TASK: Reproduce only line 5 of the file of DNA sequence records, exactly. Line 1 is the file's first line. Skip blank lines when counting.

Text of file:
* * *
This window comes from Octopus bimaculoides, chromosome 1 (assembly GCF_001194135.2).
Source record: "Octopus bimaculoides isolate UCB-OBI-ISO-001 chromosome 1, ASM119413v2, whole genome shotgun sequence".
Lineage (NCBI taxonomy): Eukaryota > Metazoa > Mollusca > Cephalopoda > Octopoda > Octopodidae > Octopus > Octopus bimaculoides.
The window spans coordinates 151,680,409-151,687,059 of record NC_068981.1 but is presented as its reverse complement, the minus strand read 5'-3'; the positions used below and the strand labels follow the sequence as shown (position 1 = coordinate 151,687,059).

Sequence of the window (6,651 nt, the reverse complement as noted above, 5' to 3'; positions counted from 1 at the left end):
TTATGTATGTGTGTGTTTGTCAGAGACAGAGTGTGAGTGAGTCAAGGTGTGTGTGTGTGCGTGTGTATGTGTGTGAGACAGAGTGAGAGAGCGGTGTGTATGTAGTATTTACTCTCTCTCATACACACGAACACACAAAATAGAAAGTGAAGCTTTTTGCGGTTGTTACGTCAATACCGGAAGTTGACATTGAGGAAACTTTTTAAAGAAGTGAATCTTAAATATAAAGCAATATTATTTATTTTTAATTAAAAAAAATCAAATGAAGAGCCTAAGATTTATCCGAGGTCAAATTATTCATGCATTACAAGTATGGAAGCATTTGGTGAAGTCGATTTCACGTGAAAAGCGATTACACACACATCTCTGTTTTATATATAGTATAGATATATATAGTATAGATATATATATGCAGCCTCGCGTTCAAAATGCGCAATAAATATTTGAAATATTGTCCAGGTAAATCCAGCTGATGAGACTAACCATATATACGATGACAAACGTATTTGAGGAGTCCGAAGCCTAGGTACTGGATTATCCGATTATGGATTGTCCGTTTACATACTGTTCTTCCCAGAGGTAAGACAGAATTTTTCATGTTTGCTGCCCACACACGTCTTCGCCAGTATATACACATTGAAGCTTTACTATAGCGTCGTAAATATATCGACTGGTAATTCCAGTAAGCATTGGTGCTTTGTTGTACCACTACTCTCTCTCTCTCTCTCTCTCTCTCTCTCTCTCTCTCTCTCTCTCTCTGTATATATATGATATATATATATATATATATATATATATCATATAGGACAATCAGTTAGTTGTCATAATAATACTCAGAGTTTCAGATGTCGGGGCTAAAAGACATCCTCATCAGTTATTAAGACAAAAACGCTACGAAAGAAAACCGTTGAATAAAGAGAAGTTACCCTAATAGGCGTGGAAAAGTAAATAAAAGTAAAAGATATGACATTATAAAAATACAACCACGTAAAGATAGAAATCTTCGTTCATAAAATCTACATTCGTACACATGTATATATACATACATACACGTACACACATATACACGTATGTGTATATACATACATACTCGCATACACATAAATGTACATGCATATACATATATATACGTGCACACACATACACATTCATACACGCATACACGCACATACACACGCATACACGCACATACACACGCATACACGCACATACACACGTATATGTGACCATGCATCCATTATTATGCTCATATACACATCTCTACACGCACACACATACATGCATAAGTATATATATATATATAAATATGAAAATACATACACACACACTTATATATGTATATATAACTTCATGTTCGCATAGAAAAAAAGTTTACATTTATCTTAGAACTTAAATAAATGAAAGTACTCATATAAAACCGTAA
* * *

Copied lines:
Sequence of the window (6,651 nt, the reverse complement as noted above, 5' to 3'; positions counted from 1 at the left end):